Friday, December 10, 2010

Fitness Friday

Tales from the Scale: 

Could you hear the chorus of angels singing when I stepped on the scale this morning????

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Hallelujah! Hallelujah! Haaa-leee-luuuuuu-JAAAAHHHHHHH! 

175.  Need I say more?

Body Wars:

I'm still in physical therapy and looks like I'm going until at least the end of this month.

Which is probably a good thing. I pulled my back again this morning helping Computer Geek move an eight foot long countertop. I knew it was a bad idea... But in the interest of having working printers upstairs with my computer, well, I went along.  I don't think I did too much damage, so hopefully it'll feel better tomorrow.

In the meantime, I've picked up a little more knowledge via a link from Reverb10.  One of the authors there, Patrick Reynolds, has written an e-book entitled "Survival Guide for Knowledge Workers".  It caught my attention so I paid the $9.98 and downloaded the book.

Reynolds' major premise is that man evolved over hundreds of thousands of years to be erect, bi-pedal beings. (disclaimer - I am not making a case either way for the evolution/creationism debate - just reporting) Through that process our bodies were designed to walk. In fact he estimates that our hunter-gatherer ancestors walked about twenty miles every day.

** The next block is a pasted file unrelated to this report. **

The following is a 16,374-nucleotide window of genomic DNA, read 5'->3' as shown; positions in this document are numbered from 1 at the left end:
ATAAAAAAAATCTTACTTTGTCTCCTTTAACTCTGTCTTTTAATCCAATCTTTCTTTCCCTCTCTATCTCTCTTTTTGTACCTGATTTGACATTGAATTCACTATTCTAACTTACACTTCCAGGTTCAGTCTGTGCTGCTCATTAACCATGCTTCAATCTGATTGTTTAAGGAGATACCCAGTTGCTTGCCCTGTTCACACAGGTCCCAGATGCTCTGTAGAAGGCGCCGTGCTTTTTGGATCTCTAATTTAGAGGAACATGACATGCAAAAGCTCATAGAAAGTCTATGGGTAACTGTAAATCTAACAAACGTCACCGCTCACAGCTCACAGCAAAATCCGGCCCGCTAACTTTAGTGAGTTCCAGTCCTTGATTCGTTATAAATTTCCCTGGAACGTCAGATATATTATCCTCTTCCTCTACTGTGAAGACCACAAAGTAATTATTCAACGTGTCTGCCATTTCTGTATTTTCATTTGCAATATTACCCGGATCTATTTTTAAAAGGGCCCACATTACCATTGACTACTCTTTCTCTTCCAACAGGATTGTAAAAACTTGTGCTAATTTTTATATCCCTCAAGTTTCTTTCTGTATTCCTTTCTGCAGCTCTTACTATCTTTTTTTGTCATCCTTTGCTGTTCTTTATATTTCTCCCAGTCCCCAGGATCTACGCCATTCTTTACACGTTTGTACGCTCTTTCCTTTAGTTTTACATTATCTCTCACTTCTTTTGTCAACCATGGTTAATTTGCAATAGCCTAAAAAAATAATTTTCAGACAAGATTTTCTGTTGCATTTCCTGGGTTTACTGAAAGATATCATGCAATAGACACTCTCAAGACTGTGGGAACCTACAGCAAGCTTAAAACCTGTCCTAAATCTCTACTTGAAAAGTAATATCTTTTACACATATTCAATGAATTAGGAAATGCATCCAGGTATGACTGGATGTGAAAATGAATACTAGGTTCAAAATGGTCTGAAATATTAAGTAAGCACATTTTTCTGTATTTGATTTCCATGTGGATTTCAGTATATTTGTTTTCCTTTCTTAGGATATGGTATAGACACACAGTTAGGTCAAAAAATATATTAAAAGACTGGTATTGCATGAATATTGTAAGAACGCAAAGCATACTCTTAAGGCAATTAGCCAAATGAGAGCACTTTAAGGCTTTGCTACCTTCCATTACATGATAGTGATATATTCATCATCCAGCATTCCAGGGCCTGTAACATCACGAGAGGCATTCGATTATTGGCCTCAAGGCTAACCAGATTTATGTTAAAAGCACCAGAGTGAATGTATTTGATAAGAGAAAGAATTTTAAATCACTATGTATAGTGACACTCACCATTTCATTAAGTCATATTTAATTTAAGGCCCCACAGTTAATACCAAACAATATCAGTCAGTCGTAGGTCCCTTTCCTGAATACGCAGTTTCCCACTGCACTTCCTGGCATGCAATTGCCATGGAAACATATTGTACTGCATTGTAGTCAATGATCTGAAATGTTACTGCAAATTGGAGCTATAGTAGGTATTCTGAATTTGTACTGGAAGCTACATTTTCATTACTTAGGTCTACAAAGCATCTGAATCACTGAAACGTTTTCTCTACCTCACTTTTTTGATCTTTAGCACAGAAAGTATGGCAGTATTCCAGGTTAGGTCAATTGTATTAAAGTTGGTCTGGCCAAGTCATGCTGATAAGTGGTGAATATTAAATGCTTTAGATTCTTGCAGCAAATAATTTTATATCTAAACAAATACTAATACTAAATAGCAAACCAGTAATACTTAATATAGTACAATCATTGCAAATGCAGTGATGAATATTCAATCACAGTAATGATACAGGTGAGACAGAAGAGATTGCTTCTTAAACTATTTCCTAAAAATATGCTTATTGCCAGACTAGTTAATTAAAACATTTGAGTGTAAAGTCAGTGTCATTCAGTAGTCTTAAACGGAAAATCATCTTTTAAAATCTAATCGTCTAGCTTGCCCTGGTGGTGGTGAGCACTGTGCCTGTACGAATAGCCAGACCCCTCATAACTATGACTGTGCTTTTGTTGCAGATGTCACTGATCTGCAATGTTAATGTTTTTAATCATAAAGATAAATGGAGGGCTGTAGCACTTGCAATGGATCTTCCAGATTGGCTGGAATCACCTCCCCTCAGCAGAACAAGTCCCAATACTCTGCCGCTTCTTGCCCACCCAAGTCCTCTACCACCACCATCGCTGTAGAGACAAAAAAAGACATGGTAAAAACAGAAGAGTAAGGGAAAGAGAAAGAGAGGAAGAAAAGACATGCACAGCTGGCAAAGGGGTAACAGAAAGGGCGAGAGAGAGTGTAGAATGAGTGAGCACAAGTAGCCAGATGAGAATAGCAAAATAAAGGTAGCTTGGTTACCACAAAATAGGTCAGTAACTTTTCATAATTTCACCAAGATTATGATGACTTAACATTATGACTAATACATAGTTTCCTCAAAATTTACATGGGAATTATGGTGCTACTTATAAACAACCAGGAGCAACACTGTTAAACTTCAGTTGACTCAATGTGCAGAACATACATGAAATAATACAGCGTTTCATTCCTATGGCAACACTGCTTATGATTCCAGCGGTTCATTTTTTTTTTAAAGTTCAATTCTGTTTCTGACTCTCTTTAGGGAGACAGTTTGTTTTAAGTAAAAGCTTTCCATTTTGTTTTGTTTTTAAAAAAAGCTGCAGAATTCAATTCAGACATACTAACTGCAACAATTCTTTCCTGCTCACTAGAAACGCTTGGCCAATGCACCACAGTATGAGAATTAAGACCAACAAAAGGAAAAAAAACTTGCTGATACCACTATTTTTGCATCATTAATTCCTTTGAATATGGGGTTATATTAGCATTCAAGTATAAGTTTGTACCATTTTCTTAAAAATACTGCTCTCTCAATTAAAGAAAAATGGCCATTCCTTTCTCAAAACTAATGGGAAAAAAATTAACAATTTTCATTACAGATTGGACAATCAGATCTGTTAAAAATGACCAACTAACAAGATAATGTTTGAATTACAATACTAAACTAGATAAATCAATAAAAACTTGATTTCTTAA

As a species we moved from that to agriculture - which meant less walking, but still being active from dawn til dusk - tilling, planting, havesting, tending.

Until 100 or so years ago. When we became an industrial society. And men spent eight hours a day in front of a machine, assembling parts of whatever. Then we became knowledge workers. And now we spend 15-16 hours a day sedentary - in front of a computer, or a television, or an iPod, iPad, gaming device, or driving a car.

15 -16 hours a day. ON. OUR. BUTTS. In bodies that were designed to walk and to move for that period of time.

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 The result, according to Reynolds, is that our hamstrings are shortening, pulling the pelvis forward, causing us to hunch at our computers... bringing us back to the posture of our early ancestors. How scary is that?

What caught  my attention most about this piece is the correlation between a sedentary lifestyle, hamstrings, and posture. As you are reading this, pay attention to how you are sitting. Are you up straight or hunched? And if hamstrings are shortened by sitting all day, then no wonder mine are so "tight" when I try to do anything other than sit!

Reynolds' advice?  SIT LESS.  WALK MORE.  and DO YOUR STRETCHES!    

Well Duh. Damn. I knew I was on to something big. Wish I didn't just spend $10 to confirm it!  And here, I've been giving this same advice away for free! ;-)

1 comment:

Cheryl said...

*doing the happy happy, joy joy dance for you* Congrats, Cheri!